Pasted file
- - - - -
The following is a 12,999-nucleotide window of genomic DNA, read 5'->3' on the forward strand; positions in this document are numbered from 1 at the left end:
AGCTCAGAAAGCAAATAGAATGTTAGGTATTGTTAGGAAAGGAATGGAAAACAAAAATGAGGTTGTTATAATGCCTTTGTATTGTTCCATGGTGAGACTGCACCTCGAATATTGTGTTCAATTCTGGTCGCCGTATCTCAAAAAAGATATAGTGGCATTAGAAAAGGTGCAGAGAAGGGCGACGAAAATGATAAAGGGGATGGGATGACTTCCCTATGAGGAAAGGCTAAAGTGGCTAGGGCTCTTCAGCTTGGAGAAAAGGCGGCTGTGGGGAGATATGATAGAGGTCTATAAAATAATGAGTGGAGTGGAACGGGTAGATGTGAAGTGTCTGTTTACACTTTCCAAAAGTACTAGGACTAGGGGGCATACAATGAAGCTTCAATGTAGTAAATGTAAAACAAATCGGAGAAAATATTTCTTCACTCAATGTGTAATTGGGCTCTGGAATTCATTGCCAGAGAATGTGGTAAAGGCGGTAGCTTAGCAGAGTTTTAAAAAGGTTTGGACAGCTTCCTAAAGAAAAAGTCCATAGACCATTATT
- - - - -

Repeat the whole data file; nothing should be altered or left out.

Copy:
The following is a 12,999-nucleotide window of genomic DNA, read 5'->3' on the forward strand; positions in this document are numbered from 1 at the left end:
AGCTCAGAAAGCAAATAGAATGTTAGGTATTGTTAGGAAAGGAATGGAAAACAAAAATGAGGTTGTTATAATGCCTTTGTATTGTTCCATGGTGAGACTGCACCTCGAATATTGTGTTCAATTCTGGTCGCCGTATCTCAAAAAAGATATAGTGGCATTAGAAAAGGTGCAGAGAAGGGCGACGAAAATGATAAAGGGGATGGGATGACTTCCCTATGAGGAAAGGCTAAAGTGGCTAGGGCTCTTCAGCTTGGAGAAAAGGCGGCTGTGGGGAGATATGATAGAGGTCTATAAAATAATGAGTGGAGTGGAACGGGTAGATGTGAAGTGTCTGTTTACACTTTCCAAAAGTACTAGGACTAGGGGGCATACAATGAAGCTTCAATGTAGTAAATGTAAAACAAATCGGAGAAAATATTTCTTCACTCAATGTGTAATTGGGCTCTGGAATTCATTGCCAGAGAATGTGGTAAAGGCGGTAGCTTAGCAGAGTTTTAAAAAGGTTTGGACAGCTTCCTAAAGAAAAAGTCCATAGACCATTATT